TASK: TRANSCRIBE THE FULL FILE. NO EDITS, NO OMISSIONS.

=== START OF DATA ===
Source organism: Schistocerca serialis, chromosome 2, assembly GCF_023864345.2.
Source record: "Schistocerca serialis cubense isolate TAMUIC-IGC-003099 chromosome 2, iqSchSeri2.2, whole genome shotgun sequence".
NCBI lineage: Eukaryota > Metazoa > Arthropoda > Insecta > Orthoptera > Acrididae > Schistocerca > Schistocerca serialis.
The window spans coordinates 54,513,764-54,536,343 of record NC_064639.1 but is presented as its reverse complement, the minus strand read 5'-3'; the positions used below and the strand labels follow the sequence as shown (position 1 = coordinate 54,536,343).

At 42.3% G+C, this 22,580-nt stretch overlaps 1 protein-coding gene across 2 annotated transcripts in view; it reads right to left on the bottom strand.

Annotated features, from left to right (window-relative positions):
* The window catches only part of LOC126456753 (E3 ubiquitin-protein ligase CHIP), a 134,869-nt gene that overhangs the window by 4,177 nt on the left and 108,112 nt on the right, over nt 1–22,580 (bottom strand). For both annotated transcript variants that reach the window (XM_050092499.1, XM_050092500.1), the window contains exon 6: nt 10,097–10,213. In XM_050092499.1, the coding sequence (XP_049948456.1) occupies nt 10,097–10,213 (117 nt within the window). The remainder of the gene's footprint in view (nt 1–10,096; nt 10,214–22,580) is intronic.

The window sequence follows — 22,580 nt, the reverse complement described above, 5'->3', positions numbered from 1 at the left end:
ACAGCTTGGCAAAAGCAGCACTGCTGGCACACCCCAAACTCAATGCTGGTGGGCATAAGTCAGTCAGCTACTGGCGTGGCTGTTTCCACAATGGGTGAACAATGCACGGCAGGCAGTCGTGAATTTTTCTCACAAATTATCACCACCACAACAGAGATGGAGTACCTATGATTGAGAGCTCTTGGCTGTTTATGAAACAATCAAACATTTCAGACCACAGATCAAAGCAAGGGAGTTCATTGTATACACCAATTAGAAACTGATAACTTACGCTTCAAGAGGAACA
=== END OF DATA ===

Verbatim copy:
Source organism: Schistocerca serialis, chromosome 2, assembly GCF_023864345.2.
Source record: "Schistocerca serialis cubense isolate TAMUIC-IGC-003099 chromosome 2, iqSchSeri2.2, whole genome shotgun sequence".
NCBI lineage: Eukaryota > Metazoa > Arthropoda > Insecta > Orthoptera > Acrididae > Schistocerca > Schistocerca serialis.
The window spans coordinates 54,513,764-54,536,343 of record NC_064639.1 but is presented as its reverse complement, the minus strand read 5'-3'; the positions used below and the strand labels follow the sequence as shown (position 1 = coordinate 54,536,343).

At 42.3% G+C, this 22,580-nt stretch overlaps 1 protein-coding gene across 2 annotated transcripts in view; it reads right to left on the bottom strand.

Annotated features, from left to right (window-relative positions):
* The window catches only part of LOC126456753 (E3 ubiquitin-protein ligase CHIP), a 134,869-nt gene that overhangs the window by 4,177 nt on the left and 108,112 nt on the right, over nt 1–22,580 (bottom strand). For both annotated transcript variants that reach the window (XM_050092499.1, XM_050092500.1), the window contains exon 6: nt 10,097–10,213. In XM_050092499.1, the coding sequence (XP_049948456.1) occupies nt 10,097–10,213 (117 nt within the window). The remainder of the gene's footprint in view (nt 1–10,096; nt 10,214–22,580) is intronic.

The window sequence follows — 22,580 nt, the reverse complement described above, 5'->3', positions numbered from 1 at the left end:
ACAGCTTGGCAAAAGCAGCACTGCTGGCACACCCCAAACTCAATGCTGGTGGGCATAAGTCAGTCAGCTACTGGCGTGGCTGTTTCCACAATGGGTGAACAATGCACGGCAGGCAGTCGTGAATTTTTCTCACAAATTATCACCACCACAACAGAGATGGAGTACCTATGATTGAGAGCTCTTGGCTGTTTATGAAACAATCAAACATTTCAGACCACAGATCAAAGCAAGGGAGTTCATTGTATACACCAATTAGAAACTGATAACTTACGCTTCAAGAGGAACA